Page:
The U.S.S. Cobia was a member of the select company of World War II submarines which surviced almost two years of action in the Pacific. During six war patrols, she sank 13 Japanese vessels to account for a total of over 18.000 tons of Japanese shipping [According to Hans Ellerstöm no confirmed sinkings can be attributed to Cobia].
Cobia experienced her most exciting battle during her fourth patrol in 1945. In a running surface gun battle with two Japanese sea trucks, Cobia sent both to the bottom, but not before experiencing her first and only personnel casualty of World War II.
In 1946, Cobia was decommissioned and placed in the reserve fleet. After being placed in commission again in 1951 to train submarine school students, Cobia was again placed out of commission in 1954. Cobia was brought to Milwaukee in 1959, and she served as a training ship for the submarine reserves until July 1, 1970.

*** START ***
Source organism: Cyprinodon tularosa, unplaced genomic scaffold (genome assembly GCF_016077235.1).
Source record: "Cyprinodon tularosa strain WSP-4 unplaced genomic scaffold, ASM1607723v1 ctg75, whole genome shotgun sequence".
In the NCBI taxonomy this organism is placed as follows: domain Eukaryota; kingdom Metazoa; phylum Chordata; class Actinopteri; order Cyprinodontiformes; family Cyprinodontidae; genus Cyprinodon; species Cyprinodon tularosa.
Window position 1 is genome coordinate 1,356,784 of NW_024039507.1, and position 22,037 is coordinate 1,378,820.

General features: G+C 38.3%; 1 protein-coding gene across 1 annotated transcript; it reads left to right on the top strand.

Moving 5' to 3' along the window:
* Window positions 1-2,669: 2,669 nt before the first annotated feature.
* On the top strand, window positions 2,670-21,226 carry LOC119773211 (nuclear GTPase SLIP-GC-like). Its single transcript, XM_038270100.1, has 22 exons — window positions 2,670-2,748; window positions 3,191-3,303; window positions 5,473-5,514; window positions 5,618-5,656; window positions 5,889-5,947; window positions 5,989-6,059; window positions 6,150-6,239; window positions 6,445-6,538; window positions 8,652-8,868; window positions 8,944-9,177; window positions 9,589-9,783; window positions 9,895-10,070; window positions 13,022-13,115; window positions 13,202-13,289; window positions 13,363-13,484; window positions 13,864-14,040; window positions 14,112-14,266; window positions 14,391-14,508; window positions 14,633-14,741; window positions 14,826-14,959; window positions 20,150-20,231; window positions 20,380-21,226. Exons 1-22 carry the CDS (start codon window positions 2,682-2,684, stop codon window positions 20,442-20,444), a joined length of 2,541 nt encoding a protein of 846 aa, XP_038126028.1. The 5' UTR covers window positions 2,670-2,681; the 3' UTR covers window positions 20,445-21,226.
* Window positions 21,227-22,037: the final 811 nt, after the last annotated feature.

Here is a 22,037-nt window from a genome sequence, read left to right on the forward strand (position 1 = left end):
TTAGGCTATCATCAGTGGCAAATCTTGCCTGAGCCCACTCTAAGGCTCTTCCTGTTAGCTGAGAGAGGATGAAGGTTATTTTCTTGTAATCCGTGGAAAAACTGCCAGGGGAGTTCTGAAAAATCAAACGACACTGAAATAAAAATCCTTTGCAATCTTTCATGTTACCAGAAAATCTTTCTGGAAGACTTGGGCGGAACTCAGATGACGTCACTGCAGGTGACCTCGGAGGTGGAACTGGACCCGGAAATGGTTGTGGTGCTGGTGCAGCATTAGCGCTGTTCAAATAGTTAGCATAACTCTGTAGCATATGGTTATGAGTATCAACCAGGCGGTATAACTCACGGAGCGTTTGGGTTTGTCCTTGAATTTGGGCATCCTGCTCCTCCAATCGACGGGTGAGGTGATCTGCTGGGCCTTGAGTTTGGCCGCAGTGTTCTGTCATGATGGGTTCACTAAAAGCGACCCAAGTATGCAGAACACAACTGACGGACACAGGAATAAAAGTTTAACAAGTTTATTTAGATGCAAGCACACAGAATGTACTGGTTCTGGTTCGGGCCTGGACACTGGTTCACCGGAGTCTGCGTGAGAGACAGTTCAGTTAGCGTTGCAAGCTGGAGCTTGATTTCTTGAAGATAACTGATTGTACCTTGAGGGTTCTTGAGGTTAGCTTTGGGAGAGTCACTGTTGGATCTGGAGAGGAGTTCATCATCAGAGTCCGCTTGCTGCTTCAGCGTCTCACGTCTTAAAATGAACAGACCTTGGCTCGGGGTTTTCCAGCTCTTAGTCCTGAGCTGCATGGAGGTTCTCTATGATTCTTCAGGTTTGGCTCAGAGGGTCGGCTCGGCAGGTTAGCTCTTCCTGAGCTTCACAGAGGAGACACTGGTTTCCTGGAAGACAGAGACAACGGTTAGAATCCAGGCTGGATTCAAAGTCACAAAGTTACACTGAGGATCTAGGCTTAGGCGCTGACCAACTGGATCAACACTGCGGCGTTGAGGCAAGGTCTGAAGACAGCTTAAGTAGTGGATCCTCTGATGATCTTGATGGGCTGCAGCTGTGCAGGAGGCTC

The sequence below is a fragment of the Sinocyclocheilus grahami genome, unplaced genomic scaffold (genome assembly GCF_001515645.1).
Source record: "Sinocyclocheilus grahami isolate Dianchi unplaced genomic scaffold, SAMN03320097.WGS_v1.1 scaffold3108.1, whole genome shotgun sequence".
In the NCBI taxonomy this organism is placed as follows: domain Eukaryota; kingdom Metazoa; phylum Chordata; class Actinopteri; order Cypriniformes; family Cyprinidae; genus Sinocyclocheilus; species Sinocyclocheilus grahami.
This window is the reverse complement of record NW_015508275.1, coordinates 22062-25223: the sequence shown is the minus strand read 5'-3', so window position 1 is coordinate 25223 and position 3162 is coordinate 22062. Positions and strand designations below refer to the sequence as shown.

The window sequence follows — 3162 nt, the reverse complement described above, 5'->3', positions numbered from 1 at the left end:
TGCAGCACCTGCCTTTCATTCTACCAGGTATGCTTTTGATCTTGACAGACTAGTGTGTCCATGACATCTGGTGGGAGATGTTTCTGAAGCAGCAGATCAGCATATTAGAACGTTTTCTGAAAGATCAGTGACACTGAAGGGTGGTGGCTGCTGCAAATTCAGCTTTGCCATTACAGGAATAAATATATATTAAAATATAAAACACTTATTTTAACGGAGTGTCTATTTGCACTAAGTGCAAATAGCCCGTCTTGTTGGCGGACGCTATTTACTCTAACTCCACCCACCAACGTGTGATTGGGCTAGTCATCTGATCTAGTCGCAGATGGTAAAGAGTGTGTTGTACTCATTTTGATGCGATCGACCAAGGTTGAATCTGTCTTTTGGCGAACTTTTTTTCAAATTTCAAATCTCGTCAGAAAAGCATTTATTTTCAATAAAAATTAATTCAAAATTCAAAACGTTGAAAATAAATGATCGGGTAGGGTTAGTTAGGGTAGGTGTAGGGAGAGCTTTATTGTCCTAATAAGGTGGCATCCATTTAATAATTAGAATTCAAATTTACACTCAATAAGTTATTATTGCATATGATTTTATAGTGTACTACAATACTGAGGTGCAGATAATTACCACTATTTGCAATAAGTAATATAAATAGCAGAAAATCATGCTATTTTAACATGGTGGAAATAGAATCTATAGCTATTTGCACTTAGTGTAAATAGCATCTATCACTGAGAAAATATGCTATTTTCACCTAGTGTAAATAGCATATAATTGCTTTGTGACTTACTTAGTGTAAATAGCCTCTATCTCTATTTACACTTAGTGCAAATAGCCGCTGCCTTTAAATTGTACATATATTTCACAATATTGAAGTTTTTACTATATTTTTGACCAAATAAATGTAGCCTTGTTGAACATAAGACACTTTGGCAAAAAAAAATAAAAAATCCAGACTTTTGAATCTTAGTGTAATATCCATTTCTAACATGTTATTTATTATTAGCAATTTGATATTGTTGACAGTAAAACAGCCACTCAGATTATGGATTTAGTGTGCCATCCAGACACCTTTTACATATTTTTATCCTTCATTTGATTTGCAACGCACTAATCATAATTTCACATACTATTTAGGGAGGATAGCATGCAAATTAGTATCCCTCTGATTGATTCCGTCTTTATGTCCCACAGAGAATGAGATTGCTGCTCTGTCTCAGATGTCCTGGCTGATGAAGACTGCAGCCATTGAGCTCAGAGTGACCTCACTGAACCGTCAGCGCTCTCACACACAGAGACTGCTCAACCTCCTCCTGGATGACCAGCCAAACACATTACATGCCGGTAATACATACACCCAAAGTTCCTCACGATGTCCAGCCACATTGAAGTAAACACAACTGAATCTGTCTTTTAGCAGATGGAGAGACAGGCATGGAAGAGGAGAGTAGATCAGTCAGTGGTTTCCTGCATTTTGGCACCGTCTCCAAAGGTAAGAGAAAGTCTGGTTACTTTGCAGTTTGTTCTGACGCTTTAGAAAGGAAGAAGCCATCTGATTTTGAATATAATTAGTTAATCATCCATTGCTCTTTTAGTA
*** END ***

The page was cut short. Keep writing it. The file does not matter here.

Twenty-five years after the last of 28 submarines built at Manitowoc left that port, the U.S.S. Cobia (AGS 245) was brought to Manitowoc to serve as a memorial.
In January, 1968, the Manitowoc Memorial Association and the Manitowoc Maritime Museum, Inc. (now the Wisconson Maritime Museum) was organized by a group of public spirited citizens. Purpose of the association was to spearhead a drive to return a submarine to Manitowoc as a memorial. Thier goal was reached when, on August 17, 1970, the U.S.S. Cobia was towed to Manitowoc and was officially dedicated on August 23, 1970 as a memorial to submariners throughout the world, and to the people who constructed the Manitowoc submarines.